Before 1826 church attendance in Woolton meant a six mile round journey to the nearest church in Childwall. However in that year a new chapel was built on a site a little below the present building. Holding around 200 people the church was built of the locally quarried sandstone. The population of Woolton village grew steadily in the 19th century and the church was felt to be too small. The church records indicate that the building was somewhat of an eyesore and built “in the worst style of British church architecture”. By 1885 matters came to a head and it was decided that a new church should be built.
A number of wealthy merchants had moved into Woolton by this time and they agreed to support the building of the new church. The foundation stone was laid in 1886 and it opened for worship on 31st the following year. The old church was taken down stone by stone and reassembled in the Toxteth district of Liverpool. The new church was built from local sandstone in the so-called perpendicular style developed in the late 15th century.
The 90-ft high bell tower contains 8 bells and is the highest point in Liverpool with commanding views of Lancashire, Cheshire and the Welsh hills.
Inside the building are many fine features and seating for almost 500 people.
The church has a fine set of stained glass windows all except two of which are designed by the famous artist Charles Kempe. The two smaller windows were removed from the original church and are designed by William Morris. Kempe’s work can be seen also in the small side chapel, which is regularly used for smaller services.
It is a magnificent building and one of the larger parish churches in Liverpool. However the church is about people and to celebrate and thank God for 100 years work and worship in the buildings, a new addition the church, the Centenary Rooms, was completed in 1987. This additional facility has enhanced the splendour of the building and can be used for families in modern day worship.
As befits the building, St Peter’s church today is a lively and flourishing church proclaiming and bearing witness to the people around about Jesus Christ and the God who loves them.
( If you are investigating your family history please note that church records relating to “St Peter’s Liverpool” in the 1800s probably refer to St Peter’s Church, Church Street in Liverpool City Centre. Before the cathedral was built in the early 1900s St Peter’s, Church Street was the principal church in the city. After completion of the the Cathedral the church was demolished and I understand the registers for the church are held in the main city centre library. However if you are unsure of the particular church please contact our verger, Graham, on email@example.com and he will be happy to assist.)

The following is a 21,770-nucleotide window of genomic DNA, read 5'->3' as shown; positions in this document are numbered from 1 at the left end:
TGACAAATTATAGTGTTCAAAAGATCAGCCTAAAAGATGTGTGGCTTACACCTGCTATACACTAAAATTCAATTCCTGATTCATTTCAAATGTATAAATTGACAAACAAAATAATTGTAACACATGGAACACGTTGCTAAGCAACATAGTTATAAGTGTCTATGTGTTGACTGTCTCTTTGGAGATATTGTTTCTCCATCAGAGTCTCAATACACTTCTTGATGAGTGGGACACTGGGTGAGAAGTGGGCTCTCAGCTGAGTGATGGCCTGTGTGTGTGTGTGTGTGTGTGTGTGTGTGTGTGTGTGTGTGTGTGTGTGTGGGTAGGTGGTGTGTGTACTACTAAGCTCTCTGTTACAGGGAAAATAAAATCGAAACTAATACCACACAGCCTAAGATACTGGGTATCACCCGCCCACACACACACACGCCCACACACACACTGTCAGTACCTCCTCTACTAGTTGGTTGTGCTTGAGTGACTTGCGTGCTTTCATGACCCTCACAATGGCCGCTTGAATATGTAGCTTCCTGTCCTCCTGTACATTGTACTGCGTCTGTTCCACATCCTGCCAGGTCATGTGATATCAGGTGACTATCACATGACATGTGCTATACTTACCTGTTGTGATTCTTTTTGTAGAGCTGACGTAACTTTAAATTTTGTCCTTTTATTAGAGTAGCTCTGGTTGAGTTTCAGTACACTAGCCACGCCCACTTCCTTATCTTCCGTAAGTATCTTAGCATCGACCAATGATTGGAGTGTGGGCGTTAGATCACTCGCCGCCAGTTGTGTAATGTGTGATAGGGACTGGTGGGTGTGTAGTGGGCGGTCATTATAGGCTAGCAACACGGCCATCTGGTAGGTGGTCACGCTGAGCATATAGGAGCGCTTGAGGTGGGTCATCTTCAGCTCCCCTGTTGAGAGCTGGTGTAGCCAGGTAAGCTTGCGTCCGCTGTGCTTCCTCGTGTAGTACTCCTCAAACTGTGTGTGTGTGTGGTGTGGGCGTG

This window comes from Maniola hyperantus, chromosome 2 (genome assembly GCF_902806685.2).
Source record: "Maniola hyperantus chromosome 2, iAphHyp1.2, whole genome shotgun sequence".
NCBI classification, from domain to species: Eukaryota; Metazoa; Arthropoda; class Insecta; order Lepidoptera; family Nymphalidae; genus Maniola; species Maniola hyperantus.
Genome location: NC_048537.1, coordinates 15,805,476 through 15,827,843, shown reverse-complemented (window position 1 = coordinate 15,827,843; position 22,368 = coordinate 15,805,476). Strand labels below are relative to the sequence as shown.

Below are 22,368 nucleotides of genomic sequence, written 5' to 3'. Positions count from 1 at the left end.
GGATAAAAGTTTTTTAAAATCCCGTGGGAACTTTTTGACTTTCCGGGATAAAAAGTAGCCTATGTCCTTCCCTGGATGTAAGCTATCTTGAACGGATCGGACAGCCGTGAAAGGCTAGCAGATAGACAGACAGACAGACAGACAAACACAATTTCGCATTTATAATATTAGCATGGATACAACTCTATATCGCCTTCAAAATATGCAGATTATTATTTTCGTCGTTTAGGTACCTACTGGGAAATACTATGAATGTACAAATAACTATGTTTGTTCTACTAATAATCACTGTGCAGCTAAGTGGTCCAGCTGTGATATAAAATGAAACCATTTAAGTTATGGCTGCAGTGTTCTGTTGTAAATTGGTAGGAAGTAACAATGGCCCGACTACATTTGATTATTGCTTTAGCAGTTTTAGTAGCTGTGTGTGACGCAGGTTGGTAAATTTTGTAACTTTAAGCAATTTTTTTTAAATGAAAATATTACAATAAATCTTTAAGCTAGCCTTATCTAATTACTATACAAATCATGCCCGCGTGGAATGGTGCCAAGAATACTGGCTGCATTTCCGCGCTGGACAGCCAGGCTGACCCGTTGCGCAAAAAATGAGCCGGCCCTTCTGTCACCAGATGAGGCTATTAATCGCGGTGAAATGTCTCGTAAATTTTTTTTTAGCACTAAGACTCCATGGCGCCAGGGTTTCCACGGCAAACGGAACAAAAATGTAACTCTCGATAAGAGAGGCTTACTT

The Church Organ
The original instrument was built by Foster and Andrews of Hull in 1895 not long after the completion of the church. It was rebuilt in 1945 by the Liverpool company Rushworth and Dreaper. The organ was refurbished and brought up to date with computerized coupling in 1994 by another Liverpool company David Wells – the company which tunes and maintains the instrument on a regular basis now. It is a relatively large instrument for a parish church and we are fortunate to have an organ of such good quality. It consists of three main sections, the Great, the Swell and the Choir, each of which has its own manual (or keyboard), and also a pedalboard. There are 38 stops, each of which produces its own distinctive sound. These can be combined (or coupled) to produce different blends of sound and a range of volume. Altogether there are 2338 pipes varying in length from a fraction of an inch to 16 feet. During regular services the organ generally accompanies the more traditional hymns. Before and after services a wide variety of music is played depending on what sort of service is taking place and on the season of the Church Year. Most of the music played is originally written for the organ but it is sometimes orchestral music arranged for organ.